End of Sun Dollars could hurt nearby businesses

Sun Dollars will be phased out this summer, and some local businesses worry it could hurt sales.

The Sun Dollars program, an ASU staple for 15 years, will be phased out by July 31.

Many restaurants and shops near each of the four campuses accept Sun Dollars, which allow students to pay for food or other items using their Sun Cards.

Purchases made with Sun Dollars make up large portions of some businesses’ profits.

Dimitri Soris, owner of sandwich shop Pita Pit on University Drive and Forest Avenue, said about 20 percent of his store’s sales came from Sun Dollars.

“It will hurt,” he said. “The fact that we can’t take M&> affects us too.”

Maroon and Gold Dollars can only be used on campus, but otherwise function like Sun Dollars. Funds can be loaded onto the card but cannot be withdrawn for cash.

M&>, which are tied to meal plans, will remain next year. Sun Dollars are being phased out to prepare for the new Pitchfork ID MasterCard Check Card, offered through new partnership between the University and MidFirst Bank.

Starting this fall, students and faculty can choose to keep their Sun Cards or use the Pitchfork card, a combination student identification card and bankcard.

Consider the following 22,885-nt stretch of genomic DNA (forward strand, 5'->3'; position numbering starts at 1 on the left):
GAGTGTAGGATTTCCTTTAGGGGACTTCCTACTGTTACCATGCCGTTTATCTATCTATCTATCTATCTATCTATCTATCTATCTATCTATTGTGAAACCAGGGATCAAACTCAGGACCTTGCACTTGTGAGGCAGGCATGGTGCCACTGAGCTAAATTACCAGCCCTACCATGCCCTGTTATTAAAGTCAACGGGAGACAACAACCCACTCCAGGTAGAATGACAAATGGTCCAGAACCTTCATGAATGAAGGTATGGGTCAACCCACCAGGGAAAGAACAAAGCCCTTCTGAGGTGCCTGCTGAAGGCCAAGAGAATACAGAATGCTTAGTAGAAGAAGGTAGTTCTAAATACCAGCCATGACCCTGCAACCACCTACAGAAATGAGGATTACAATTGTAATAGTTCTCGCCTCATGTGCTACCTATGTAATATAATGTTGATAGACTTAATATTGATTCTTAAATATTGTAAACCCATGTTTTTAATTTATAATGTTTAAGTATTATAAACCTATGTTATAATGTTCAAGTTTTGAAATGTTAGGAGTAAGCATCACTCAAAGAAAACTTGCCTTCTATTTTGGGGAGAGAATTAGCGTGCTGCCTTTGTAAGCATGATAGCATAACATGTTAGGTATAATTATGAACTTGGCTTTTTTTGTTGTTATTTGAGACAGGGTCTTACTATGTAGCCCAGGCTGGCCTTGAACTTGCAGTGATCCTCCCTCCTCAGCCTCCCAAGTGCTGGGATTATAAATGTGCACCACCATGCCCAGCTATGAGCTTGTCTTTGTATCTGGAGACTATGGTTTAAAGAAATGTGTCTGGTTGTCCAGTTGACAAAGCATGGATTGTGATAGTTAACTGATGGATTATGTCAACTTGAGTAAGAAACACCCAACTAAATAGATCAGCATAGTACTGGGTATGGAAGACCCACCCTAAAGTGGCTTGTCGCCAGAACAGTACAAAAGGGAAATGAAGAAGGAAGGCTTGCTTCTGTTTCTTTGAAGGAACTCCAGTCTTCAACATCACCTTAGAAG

Mike Jennings, owner of Campus Corner on College Avenue and Seventh Street, said Sun Dollars make up about 15 percent of his sales on school days.

“I hope that people will still come in and use their debit cards instead,” Jennings said. “But I’m worried they won’t.”

No new deposits can be made to Sun Dollar accounts after July 1, and students can continue to use their Sun Dollars at off-campus businesses until July 14.

On-campus services that take Sun Dollars, including laundry and printing at campus computer labs, will continue accepting the currency until July 31.

Remaining Sun Dollars will be transferred to students’ ASU accounts by August.

Biology in society junior Melissa Brisbin said Sun Dollars and M&> are mostly used by freshmen, and the loss of them would not hurt upperclassmen.

“I mostly just used mine for laundry,” Brisbin said. “I don’t think this will really have an impact.”

Incoming microbiology sophomore Kevin Bushway said he had both Sun Dollars and M&> this past year, and he was often confused by which were accepted where.

“It would be a lot simpler to just use cash or one card,” Bushway said. “Sometimes, when parents don’t give you regular money, it’s hard to make sure everything gets to the right place.”

Reach the reporter at julia.shumway@asu.edu or follow @JMShumway on Twitter.

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